Simma Software (US) is the latest member of CAN in Automation. It provides a CANopen protocol stack that can be used on any platform with an 8/16/32-bit micro-controller.
The company’s CANopen source code uses an application program interface (API) for sending and receiving CANopen messages. It is written entirely in the C programming language and can be used on any platform with an 8/16/32-bit micro-controller, either with or without an operating system. The company claims that benchmarks have shown the stack to be 800 % more efficient than other commercially available solutions.
The CANopen protocol stack software abstracts away the technical details and many complexities associated with message timing and interfacing to the CANopen networks. The software supports multiple CAN channels with a maximum of 512 TPDOs and RPDOs. Also supported are expedited SDO transfers, NMT messages, heartbeat producing, and PDO event/inhibit timers. The protocol stack is Misra C compliant, runs with or without an RTOS, and comes with multi-channel support.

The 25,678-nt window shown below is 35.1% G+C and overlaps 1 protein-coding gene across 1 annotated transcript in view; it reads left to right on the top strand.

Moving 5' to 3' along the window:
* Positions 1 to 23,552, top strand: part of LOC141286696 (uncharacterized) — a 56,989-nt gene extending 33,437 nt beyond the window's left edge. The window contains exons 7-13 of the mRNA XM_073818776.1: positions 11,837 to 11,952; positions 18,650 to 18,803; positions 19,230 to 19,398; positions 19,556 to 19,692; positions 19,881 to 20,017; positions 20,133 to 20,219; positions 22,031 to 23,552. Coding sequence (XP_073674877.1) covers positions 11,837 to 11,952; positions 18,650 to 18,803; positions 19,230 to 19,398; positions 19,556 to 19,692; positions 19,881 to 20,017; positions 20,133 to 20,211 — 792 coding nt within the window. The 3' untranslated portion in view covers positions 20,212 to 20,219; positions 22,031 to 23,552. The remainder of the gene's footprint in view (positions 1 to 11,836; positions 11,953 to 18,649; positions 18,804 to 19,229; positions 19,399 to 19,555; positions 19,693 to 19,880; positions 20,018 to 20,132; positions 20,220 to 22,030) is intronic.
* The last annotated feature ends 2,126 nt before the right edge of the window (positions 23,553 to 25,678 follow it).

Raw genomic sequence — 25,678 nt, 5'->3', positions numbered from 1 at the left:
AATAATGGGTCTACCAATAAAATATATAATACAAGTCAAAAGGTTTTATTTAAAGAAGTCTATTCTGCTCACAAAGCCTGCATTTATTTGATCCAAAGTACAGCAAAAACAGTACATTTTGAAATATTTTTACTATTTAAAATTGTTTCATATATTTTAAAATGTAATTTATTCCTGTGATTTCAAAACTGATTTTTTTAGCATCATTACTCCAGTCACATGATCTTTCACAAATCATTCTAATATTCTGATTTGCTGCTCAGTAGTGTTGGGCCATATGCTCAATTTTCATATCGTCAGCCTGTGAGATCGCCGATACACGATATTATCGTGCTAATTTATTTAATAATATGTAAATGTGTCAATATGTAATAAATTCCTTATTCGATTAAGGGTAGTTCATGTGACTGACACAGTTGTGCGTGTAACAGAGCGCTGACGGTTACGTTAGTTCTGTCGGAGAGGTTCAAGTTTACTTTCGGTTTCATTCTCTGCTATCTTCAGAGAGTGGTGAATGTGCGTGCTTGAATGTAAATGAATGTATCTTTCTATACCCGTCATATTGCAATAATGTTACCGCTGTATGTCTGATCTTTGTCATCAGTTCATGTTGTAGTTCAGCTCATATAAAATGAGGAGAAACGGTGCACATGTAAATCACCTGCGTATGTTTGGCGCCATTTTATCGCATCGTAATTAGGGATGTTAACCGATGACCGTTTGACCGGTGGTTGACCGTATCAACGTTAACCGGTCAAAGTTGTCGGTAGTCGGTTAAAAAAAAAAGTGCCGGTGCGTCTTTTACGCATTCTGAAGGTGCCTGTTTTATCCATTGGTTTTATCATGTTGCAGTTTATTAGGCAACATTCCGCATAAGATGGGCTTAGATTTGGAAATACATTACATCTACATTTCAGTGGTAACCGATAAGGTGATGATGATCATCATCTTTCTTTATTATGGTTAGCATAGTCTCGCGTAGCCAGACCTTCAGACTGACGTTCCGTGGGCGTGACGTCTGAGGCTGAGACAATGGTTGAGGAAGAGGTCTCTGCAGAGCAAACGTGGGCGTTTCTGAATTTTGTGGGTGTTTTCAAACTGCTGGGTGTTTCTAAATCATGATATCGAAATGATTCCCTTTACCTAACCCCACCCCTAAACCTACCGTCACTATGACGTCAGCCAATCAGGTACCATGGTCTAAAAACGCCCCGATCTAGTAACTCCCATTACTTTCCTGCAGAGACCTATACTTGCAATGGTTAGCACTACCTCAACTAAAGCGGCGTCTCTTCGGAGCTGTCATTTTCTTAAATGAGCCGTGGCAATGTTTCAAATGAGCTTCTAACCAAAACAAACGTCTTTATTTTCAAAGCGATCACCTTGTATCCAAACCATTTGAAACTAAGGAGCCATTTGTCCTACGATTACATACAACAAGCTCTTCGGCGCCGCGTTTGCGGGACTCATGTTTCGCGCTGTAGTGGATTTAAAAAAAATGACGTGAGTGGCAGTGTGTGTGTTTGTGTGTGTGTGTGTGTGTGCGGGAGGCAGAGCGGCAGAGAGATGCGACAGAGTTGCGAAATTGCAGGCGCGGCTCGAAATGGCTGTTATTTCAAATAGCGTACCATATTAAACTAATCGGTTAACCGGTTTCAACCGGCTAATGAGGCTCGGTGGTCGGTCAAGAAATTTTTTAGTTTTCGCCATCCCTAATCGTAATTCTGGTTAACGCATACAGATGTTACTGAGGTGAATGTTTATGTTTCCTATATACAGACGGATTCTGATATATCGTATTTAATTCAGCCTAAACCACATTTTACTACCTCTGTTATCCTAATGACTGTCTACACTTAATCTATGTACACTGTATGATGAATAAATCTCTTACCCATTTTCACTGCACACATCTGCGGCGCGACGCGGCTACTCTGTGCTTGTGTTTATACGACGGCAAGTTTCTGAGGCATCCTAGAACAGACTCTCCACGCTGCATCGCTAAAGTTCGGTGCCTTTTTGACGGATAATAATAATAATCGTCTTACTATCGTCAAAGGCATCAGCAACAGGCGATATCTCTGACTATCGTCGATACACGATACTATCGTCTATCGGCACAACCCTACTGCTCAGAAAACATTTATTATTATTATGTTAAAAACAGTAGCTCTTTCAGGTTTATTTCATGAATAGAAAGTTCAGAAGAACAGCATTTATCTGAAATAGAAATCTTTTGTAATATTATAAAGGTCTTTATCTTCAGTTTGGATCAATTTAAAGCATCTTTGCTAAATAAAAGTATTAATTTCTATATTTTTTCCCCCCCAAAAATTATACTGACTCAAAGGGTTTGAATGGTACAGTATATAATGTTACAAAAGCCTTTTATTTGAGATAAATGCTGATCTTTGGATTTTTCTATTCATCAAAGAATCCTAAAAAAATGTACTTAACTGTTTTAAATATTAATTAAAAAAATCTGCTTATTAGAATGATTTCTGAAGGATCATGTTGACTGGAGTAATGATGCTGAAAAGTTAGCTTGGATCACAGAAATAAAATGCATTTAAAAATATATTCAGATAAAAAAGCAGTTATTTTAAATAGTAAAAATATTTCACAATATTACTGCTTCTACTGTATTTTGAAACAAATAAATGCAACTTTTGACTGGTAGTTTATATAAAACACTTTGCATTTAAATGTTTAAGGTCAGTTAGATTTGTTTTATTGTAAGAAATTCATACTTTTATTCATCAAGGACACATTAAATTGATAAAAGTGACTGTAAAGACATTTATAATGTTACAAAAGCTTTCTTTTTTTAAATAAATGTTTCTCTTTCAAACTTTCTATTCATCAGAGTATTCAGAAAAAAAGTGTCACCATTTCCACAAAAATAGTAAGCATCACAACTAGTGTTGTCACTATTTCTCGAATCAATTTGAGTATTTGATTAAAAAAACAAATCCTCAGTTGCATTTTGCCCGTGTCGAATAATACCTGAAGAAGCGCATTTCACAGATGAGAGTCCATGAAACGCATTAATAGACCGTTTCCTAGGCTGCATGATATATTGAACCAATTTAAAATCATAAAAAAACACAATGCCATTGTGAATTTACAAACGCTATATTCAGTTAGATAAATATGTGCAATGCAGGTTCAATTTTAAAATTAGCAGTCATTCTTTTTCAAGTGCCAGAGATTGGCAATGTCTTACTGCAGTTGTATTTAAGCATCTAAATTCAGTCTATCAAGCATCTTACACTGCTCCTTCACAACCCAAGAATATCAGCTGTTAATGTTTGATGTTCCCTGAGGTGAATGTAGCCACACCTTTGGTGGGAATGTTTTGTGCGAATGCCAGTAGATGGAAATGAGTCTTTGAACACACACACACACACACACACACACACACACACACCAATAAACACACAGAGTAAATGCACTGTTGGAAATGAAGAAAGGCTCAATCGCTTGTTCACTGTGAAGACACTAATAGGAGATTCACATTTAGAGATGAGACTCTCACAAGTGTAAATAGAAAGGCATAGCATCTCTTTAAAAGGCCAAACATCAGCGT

Deliverables include the CANopen protocol stack, a documented source code, a complete user’s manual, and examples showing how to send and receive CANopen messages. According to the company, its protocol stacks, device drivers, and bootloaders have been used in more than a million embedded systems, by automotive OEMs and in more than 200 real-time designs. Simma Software is specialized in real-time communication protocols for the embedded systems industry. The product line includes solutions for J1939, CANopen, CAN, J1587, J1708, J2497, J1922, ISO 15765, OBD-II, UDS, and KWP2000. The company just became a member of CAN in Automation and received a CANopen vendor-ID.
CANopen is a real-time protocol used in automation, automotive, and medical equipment. It handles the data link, transport protocol, network management, and application layers. CANopen uses CAN as the physical layer with bit-rates ranging from 125 kbit/s to 1 Mbit/s. Several different application layers exist and are known as device profiles. For example, CiA 401 defines the application layer (i.e. device profile) for a generic I/O device while CiA 402 defines operation for servo drives, frequency inverters, and stepper motors. Altogether there are more than 50 separate and defined device profiles.
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